“Are Some Yoga Poses More Harmful Than Helpful?” generated a flood of comments from readers wanting to share their experiences and explore the benefits (and potential hazards) of other common poses. Here are some follow-up answers from author Megan Segner and her team of yoga experts.
Q: Headstands are considered contraindicated in the fitness community, and I believe that the cervical spine is far too fragile for most individuals [to properly perform this pose]. Are there modifications for those who would like to build up to headstands?
A: In a yoga headstand, your body weight should be supported by the muscles of your upper body and not your cervical spine, says Dr. Eden Goldman, D.C., a chiropractor, co-founder of Yogadoctors.com, and co-director of yoga teacher training at Loyola Marymount University in Los Angeles. He notes that a headstand is an advanced pose, which may require up to a year or more of preparatory training. “Just like in fitness, don’t start clients with the hardest variation.”
Ideally, only 10 percent of your weight should rest on the crown of your head, he explains, with the remainder supported by the muscles of the shoulders, arms, upper back and chest. Because poorly performed headstands can excessively load the cervical spine, progressions should be limited based on strength and body awareness. Goldman recommends push-ups, handstands, free-weight exercises, and the dolphin (a yoga pose that looks like a piked fitness plank) to build the required upper-body strength.
Advanced practitioners with the requisite muscular development, proprioceptive ability and hamstring flexibility can try performing a bound headstand (baddha hasta sirsasana): Lightly place the crown of the head on the floor about 2 inches away from a wall. Cup both hands around the back of the head, with forearms flat to the ground. Tuck the toes, extend the legs and lift the hips to dolphin pose, shifting the majority of body-weight onto the forearms, triceps and deltoids. Tip-toe the feet forward so the hips stack over the shoulders. Engage the core muscles, bring the knees to the chest, and slowly extend the legs overhead (never “kick up”). Continuously activate the upper-body muscles and press down through the forearms—avoid “sinking” passively into the posture to protect the neck.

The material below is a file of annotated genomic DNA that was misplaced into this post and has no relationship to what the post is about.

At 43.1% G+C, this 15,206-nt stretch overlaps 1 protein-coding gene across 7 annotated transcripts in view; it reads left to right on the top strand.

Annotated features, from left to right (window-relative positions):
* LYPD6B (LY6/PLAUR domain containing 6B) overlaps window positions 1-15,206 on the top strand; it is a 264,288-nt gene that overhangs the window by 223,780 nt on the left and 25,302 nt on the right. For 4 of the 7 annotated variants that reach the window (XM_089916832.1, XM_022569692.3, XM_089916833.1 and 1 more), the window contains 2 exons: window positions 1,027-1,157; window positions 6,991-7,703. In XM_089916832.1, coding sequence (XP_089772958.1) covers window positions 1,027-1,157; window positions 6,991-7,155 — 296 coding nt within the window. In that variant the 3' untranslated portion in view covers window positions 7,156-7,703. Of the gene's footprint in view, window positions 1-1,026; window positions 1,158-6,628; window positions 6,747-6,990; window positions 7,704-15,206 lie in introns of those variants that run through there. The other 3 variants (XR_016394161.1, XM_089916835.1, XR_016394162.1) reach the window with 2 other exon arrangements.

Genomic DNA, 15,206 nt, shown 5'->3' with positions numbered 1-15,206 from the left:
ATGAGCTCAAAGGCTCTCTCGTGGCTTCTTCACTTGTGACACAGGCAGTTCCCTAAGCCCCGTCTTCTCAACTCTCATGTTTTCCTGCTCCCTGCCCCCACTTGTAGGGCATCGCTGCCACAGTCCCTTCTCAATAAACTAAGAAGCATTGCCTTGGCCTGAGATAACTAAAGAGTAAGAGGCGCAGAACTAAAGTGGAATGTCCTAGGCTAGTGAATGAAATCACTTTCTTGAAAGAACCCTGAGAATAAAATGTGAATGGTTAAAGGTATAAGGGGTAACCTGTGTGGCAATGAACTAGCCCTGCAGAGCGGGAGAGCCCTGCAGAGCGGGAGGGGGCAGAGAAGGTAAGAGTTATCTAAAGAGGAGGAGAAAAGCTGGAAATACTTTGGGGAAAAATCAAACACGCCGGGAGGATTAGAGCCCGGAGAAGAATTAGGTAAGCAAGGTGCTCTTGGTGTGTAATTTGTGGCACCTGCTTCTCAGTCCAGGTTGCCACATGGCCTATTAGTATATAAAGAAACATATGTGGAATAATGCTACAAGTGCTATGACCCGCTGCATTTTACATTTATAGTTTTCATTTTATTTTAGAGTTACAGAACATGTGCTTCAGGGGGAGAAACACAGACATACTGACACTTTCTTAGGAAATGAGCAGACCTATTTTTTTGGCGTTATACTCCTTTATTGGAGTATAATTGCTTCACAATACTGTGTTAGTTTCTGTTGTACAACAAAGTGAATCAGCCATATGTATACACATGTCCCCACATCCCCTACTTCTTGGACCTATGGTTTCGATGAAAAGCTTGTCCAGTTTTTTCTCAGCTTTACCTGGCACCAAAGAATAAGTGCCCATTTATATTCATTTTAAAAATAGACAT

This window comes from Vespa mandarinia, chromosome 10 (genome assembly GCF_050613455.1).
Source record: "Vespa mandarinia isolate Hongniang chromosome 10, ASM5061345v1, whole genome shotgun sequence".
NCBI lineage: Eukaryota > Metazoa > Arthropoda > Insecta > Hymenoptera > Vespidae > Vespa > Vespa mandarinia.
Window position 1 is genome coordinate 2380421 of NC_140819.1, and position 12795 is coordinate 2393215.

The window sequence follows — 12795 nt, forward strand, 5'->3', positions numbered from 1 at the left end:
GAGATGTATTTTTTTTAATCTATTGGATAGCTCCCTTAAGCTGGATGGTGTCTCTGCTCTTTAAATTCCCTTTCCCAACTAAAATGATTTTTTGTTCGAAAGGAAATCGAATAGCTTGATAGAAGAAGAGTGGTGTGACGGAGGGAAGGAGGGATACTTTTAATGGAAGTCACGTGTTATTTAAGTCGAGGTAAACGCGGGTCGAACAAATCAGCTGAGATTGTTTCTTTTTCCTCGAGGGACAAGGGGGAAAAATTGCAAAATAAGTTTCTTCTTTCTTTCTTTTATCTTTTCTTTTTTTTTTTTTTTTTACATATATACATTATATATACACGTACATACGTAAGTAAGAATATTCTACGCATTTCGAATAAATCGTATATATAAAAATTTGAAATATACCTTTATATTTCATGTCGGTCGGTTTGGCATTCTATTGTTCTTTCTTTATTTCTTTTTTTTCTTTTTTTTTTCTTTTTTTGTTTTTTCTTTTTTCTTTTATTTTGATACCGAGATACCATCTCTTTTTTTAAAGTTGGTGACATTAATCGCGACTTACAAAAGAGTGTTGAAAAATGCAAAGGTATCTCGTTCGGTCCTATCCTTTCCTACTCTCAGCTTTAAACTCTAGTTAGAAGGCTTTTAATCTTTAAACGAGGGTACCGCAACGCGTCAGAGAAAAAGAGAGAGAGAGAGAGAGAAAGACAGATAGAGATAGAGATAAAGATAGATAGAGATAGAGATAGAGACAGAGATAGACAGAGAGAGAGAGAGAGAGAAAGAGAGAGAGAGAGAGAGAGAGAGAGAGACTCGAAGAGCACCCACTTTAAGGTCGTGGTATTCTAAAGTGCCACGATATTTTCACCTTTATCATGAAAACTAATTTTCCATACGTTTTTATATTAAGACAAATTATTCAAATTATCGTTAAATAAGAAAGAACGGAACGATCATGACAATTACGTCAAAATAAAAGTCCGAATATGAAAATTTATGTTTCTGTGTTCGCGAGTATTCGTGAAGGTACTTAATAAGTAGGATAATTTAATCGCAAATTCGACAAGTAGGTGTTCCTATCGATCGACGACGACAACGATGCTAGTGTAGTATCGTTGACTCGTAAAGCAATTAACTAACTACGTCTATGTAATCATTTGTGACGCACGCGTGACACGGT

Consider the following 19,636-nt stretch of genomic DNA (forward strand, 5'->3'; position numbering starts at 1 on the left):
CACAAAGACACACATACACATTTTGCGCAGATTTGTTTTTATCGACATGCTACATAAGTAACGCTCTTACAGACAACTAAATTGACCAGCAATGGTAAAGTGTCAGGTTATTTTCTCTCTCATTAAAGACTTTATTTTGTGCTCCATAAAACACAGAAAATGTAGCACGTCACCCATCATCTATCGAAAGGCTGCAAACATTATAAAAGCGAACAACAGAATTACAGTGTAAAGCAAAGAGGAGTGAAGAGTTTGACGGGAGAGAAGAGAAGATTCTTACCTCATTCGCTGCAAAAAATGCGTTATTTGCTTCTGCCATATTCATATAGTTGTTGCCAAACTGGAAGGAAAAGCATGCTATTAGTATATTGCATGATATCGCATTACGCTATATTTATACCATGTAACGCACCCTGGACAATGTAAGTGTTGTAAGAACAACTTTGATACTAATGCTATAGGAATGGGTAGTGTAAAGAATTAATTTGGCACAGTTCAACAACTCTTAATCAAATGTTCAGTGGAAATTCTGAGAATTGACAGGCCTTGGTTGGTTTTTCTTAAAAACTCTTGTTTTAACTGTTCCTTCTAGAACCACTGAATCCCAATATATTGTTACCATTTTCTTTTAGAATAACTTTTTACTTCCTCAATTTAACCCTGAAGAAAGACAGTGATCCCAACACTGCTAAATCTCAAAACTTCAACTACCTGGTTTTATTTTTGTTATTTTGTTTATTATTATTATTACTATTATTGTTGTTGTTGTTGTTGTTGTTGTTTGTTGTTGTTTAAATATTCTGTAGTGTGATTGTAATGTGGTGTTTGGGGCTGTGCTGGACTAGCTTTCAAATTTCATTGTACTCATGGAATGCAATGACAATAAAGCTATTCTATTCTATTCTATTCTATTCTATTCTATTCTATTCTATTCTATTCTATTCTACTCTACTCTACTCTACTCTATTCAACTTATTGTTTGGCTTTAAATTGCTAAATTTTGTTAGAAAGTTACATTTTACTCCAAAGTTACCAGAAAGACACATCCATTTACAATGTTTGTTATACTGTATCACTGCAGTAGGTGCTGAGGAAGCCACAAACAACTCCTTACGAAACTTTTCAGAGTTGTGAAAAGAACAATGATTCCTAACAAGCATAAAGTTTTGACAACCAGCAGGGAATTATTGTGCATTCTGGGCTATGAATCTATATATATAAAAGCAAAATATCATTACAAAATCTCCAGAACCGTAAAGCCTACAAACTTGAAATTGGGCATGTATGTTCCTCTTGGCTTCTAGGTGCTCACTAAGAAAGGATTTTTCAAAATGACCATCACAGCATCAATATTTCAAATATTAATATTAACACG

Q: I don't understand Dr. Weiss' comment—how can you perform a yoga plow without the thoracic vertebrae touching the floor?
A: In a yoga plow, your body weight should rest on the back of your shoulders and triceps while your spinal extensors subtly lift your thoracic vertebrae upward. Your elbows should be close together so that your arms and shoulders create a supportive “ledge” that takes your body’s weight. Think of the plow as an active “lifting” posture, rather than a passive “collapsing” or resting pose.
Dr. Steven Weiss, M.S., D.C., a trainer of yoga instructors and chiropractor with AlignbyDesignYoga.com in Sarasota, Fla., recommends a “pencil test” to determine correct alignment. “[When your client is in plow], a pencil should be able to slide between the bottom of the neck and out between the shoulder blades.”
The proper alignment of the shoulder blades is what allows the upper back to correctly extend so no portion of the spine is required to support the pose, adds Weiss. He uses the following sequence of cues to teach students to “soften” the mid-traps and allow the scapulae to translate toward the spine in plow pose:
- Lengthen the rib cage and sides of the body.
- Broaden the chest from under the clavicles to help prevent forward shoulder-roll.
- Draw the humeral heads deep into each glenoid fossa.
- Broaden the clavicles as the shoulder blades translate toward the spine in a one-to-one direct rate relationship to each other.
- Externally rotate the humeral heads.
- Draw the tips of the shoulder blades toward the ribcage using the lower portion of each serratis anterior.
A full yoga plow demands flexibility, body awareness, muscular strength of the upper body and core, and mental patience. In other words, it is not a pose for beginners. Novice-level progressions can include seated or standing forward-fold (hip flexion) variations.
Megan Senger is a writer, speaker and fitness sales consultant based in Southern California. Active in the exercise industry since 1995, she holds a bachelor’s degree in kinesiology and English. When not writing on health and lifestyle trends, techniques, and business opportunities for leading trade magazines, she can be found in ardha uttanasana becoming reacquainted with her toes. She can be reached at www.megansenger.com.